His father, a lawyer, is an amateur actor who instilled in his son a desire to study acting. His mother is a psychologist. He has three siblings, and one occasionally works with him on television projects.
He left "Scrubs" because "there's so much I want to do with my life." But he prefaces his remarks with calling the series "the most amazing experience of my life" and says he is very grateful. Then he adds: "But when you work on a television series, they own you" - a reference that wraps up the studios, the network, the show and the insurance company that insures the actor. "I don't think they'd let me come here," he says. And he has just gotten his pilot's license. As a TV star, "they wouldn't let me take flying lessons."
Braff says that at 33, he wants his life to be about other things. "I want to take piano lessons, I want to study at university, I want to travel, I want to do other parts, make another movie. So it was time for me to branch out and start a new chapter."
His departure from the series, and that of its creator, Bill Lawrence, does not mean it's coming to an end. (Reruns of the fifth and sixth seasons are airing on Star World on cable TV.) The series recently changed hands, going from NBC to ABC, where the eighth season will be aired in the U.S.
"To be a hit in the U.S. - and everyone knows that at times it's two different countries, as you can see in the elections - you have to find a way to appeal to everybody, and 'Scrubs' found its niche. It's a specific comedy and style. So we found that audience and it was enough to keep us alive. But it was never a hit." Yet Braff was nominated for an Emmy.
He will part on screen from his good friend, Donald Faison, who plays Turk, his best friend on "Scrubs." The two met in filming the series and became real friends, just like on the show. "It's amazing. What I love about Donald is that we couldn't be more different - he's a black guy from Hell's Kitchen in Manhattan, I'm a Jewish kid from the suburbs. We couldn't be more different in personality. He's a big athlete, an alpha male, and I like being a dork. We couldn't have less in common and yet we have the exact same sense of humor, we crack up at the exact same stuff. No one can make me laugh the way he can."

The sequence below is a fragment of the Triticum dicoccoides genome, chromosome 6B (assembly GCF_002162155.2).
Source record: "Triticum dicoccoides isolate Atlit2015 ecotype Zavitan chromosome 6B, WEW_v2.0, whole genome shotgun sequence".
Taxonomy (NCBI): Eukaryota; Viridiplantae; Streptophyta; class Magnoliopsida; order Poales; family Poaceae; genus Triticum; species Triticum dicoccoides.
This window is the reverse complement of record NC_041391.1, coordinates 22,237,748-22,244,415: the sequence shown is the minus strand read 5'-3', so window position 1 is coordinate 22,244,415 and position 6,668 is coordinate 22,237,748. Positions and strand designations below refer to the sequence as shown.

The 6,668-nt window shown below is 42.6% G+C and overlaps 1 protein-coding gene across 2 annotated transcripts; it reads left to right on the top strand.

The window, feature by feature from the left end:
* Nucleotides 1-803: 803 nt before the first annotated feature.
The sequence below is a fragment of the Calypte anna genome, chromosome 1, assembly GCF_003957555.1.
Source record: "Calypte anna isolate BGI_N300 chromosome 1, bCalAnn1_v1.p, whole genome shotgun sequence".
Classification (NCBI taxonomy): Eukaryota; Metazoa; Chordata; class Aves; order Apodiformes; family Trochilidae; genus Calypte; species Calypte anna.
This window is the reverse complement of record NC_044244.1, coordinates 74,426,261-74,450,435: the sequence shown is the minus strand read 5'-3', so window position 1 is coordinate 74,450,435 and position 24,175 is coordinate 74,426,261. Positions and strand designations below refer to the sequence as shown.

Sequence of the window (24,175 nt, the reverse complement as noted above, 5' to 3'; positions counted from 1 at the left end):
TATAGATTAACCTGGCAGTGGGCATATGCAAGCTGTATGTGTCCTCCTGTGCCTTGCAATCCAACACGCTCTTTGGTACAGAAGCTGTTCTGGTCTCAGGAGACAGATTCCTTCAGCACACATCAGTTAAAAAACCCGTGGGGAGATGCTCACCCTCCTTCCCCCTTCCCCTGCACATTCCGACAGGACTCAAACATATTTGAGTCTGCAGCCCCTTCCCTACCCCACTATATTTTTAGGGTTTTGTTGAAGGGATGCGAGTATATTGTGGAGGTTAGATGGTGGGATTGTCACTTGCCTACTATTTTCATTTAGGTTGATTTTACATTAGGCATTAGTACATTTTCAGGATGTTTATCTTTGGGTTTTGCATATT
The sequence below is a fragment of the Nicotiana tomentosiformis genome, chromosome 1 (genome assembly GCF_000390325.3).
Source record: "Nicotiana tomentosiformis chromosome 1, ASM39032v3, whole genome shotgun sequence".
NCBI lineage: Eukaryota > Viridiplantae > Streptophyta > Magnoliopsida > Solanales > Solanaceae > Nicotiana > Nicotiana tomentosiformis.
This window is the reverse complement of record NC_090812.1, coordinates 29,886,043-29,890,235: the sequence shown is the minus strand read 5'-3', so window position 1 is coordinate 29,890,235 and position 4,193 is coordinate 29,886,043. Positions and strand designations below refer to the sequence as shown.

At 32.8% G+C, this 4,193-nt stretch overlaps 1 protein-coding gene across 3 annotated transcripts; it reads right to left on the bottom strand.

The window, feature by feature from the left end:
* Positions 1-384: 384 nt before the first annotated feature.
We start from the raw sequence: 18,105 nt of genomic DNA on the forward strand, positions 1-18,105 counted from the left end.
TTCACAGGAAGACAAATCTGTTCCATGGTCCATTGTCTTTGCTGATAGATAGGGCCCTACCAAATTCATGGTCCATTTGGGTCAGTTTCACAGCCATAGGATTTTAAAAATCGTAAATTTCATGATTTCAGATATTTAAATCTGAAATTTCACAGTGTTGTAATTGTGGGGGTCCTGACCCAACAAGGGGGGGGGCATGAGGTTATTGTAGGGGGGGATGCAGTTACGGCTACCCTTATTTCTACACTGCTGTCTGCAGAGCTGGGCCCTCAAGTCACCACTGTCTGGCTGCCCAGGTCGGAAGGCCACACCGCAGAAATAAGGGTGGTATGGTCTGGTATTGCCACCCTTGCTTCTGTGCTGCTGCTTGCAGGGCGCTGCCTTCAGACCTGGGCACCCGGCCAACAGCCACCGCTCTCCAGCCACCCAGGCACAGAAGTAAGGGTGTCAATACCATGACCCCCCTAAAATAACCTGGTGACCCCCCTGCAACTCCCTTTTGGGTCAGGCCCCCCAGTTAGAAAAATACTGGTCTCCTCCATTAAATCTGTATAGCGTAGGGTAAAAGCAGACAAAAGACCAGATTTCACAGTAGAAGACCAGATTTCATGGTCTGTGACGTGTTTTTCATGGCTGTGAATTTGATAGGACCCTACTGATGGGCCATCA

So a lot of things seep into the show from real life?
"Oh yeah. After eight years you can be sitting at dinner with Bill, telling him something that really happened in your life, and the next day it's in the script."
Braff adds: "Me and Donald joke that we're as gay as two guys can be without being gay."
There are people he admires: "Ricky Gervais, I think, is a genius. He's someone I really look up to. I love everything he does. You know, you see people that can make you laugh, and then there are people that you go 'wow!' I think Sasha Cohen is another example. I love [TV hit] '30 Rock.' I think it's the funniest thing on."
He also offers a tribute to the late John Ritter: "When I was a kid, our parents were exposed to Chaplin and Buster Keaton. For me it was John Ritter on 'Three's Company.'" He calls the show "the funniest thing I've ever seen" and says of Ritter: "The man could fall over a couch like nobody else." One of Ritter's last roles was playing Braff's father on "Scrubs."
Tony Goldwyn, who directed Braff in "The Last Kiss" said he has the qualities of an "everyman" and reminded him of Tom Hanks when he was younger.
Braff comments: "Whenever a young actor who's not stunning-looking has a hit, people say 'oh, he's a young Tom Hanks.' I think when you see Brad Pitt, you say, 'wow, that's a really handsome man.' I've never seen anyone in my life that looks like that, and there are some actors, like myself, who you think, 'wow, I went to high school with that kid. I know that guy. He was in my Hebrew school class.'"